AltaVista admits service a sham

They've coughed up - finally

Updated Andy Mitchell, MD of AltaVista in the UK and Ireland, has finally confessed that AltaVista's much-hyped unmetered Net access service does not exist.

The revelation that AltaVista consistently and deliberately lied to Net users in Britain is nothing short of a scandal.

AltaVista's actions have done immense damage to the British Net industry and dented public confidence.

In an email sent to a million people who had registered their interest in the service, Mitchell said: "AltaVista Unlimited Internet Access launched on 30 June 2000, and is currently being rolled out to our list of preregistered customers. So as to ensure the quality of this service, AltaVista has elected to rollout this service in a controlled manner. We will provide the service to as many customers as possible, as quickly as possible, whilst ensuring that your online experience is a good one."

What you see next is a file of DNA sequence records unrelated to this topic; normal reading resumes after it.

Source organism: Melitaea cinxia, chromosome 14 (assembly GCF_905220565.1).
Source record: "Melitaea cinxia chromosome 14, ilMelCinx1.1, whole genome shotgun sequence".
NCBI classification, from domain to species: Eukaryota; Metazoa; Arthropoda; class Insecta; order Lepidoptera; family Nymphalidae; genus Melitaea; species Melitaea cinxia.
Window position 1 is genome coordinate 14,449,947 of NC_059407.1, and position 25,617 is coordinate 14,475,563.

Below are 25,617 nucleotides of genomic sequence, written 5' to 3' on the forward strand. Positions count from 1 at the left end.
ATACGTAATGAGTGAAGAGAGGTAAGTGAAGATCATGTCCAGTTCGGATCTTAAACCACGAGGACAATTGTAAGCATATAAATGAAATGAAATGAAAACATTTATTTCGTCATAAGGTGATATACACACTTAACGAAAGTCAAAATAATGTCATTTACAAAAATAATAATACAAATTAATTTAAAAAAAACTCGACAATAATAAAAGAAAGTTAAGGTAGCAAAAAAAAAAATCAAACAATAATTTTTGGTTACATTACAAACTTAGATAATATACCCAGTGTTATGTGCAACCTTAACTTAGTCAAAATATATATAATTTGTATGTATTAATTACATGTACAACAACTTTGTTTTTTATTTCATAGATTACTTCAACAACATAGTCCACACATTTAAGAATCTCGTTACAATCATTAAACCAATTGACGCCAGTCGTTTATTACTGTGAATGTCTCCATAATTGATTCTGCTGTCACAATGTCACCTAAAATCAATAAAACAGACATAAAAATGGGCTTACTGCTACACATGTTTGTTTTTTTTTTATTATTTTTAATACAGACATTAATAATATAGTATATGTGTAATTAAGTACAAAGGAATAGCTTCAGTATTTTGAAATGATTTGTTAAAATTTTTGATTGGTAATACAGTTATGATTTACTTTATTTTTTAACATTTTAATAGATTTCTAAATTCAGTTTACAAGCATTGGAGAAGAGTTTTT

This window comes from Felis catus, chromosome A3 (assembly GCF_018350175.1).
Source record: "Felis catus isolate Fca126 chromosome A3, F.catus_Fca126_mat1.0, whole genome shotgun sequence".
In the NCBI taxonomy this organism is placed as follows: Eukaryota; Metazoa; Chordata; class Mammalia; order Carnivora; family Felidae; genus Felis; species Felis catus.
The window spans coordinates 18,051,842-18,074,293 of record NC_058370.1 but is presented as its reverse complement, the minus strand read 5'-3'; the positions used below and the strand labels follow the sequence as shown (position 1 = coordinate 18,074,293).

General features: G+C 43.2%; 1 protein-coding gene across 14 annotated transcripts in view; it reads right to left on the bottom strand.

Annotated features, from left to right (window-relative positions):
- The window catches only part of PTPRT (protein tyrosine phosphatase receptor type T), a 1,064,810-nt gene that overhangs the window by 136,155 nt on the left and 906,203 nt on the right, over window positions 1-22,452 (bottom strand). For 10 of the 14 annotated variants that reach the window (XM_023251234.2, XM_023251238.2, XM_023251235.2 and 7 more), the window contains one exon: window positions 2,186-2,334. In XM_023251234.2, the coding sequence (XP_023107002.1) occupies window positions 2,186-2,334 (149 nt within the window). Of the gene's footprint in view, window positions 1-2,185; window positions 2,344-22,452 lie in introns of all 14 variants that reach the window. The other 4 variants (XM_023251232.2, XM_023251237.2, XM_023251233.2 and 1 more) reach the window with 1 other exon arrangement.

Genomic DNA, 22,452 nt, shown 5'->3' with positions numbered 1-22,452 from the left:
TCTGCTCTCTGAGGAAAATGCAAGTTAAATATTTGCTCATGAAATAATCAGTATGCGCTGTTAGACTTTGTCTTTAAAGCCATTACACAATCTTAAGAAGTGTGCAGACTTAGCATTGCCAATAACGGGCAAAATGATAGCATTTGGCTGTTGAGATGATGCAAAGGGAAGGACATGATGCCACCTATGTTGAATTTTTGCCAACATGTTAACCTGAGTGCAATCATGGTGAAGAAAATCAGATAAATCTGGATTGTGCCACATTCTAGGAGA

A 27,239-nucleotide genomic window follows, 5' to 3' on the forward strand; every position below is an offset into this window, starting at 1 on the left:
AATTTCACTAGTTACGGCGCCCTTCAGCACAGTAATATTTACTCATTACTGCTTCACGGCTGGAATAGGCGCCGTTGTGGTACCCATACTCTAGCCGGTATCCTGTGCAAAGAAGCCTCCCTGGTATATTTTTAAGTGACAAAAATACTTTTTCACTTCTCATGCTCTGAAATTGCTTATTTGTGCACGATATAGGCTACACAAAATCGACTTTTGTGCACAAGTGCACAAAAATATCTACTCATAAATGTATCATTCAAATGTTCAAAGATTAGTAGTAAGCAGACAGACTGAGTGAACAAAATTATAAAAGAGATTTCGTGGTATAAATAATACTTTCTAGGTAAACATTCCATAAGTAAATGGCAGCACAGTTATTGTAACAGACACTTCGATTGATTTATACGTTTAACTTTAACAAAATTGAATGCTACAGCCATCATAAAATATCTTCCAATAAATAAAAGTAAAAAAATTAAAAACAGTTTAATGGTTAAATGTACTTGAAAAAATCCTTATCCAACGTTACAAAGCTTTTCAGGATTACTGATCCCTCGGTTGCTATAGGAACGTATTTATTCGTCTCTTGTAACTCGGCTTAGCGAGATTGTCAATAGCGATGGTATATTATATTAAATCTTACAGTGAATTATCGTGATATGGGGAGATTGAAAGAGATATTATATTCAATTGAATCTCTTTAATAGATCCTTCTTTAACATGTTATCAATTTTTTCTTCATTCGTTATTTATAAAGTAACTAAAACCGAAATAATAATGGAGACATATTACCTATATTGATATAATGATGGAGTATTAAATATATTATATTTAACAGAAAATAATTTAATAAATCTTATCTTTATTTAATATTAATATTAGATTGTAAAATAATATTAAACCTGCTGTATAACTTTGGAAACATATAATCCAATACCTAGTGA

Speaking on BBC television this morning a shame-faced Mitchell finally admitted that there was no 24/7 unmetered service and that it had not signed up any onto the service.

In a statement, the ISP says it is has put its unmetered service "on hold".

No one at AltaVista was available to comment on how something that doesn't exist could be put on hold.

Today's admission comes after an intensive two-week search led by The Register to try and find anyone who was actually using the service.

The service supposedly went live on 30 June. It was supposed to be rolled out to customers at a rate of 90,000 a month. It's clear this was not strictly true. ®

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